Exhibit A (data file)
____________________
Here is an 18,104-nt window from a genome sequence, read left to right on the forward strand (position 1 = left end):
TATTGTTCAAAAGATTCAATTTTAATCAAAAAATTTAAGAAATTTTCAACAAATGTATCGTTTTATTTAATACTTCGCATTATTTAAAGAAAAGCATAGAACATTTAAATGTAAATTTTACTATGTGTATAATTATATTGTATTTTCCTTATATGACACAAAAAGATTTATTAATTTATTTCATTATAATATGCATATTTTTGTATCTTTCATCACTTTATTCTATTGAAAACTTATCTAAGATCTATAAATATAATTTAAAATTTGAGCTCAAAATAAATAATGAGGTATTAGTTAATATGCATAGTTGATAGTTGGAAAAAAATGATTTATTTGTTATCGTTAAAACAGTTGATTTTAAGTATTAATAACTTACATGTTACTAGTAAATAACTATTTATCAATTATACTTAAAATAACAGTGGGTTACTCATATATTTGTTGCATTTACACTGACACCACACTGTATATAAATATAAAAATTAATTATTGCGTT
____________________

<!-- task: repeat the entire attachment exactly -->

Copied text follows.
Here is an 18,104-nt window from a genome sequence, read left to right on the forward strand (position 1 = left end):
TATTGTTCAAAAGATTCAATTTTAATCAAAAAATTTAAGAAATTTTCAACAAATGTATCGTTTTATTTAATACTTCGCATTATTTAAAGAAAAGCATAGAACATTTAAATGTAAATTTTACTATGTGTATAATTATATTGTATTTTCCTTATATGACACAAAAAGATTTATTAATTTATTTCATTATAATATGCATATTTTTGTATCTTTCATCACTTTATTCTATTGAAAACTTATCTAAGATCTATAAATATAATTTAAAATTTGAGCTCAAAATAAATAATGAGGTATTAGTTAATATGCATAGTTGATAGTTGGAAAAAAATGATTTATTTGTTATCGTTAAAACAGTTGATTTTAAGTATTAATAACTTACATGTTACTAGTAAATAACTATTTATCAATTATACTTAAAATAACAGTGGGTTACTCATATATTTGTTGCATTTACACTGACACCACACTGTATATAAATATAAAAATTAATTATTGCGTT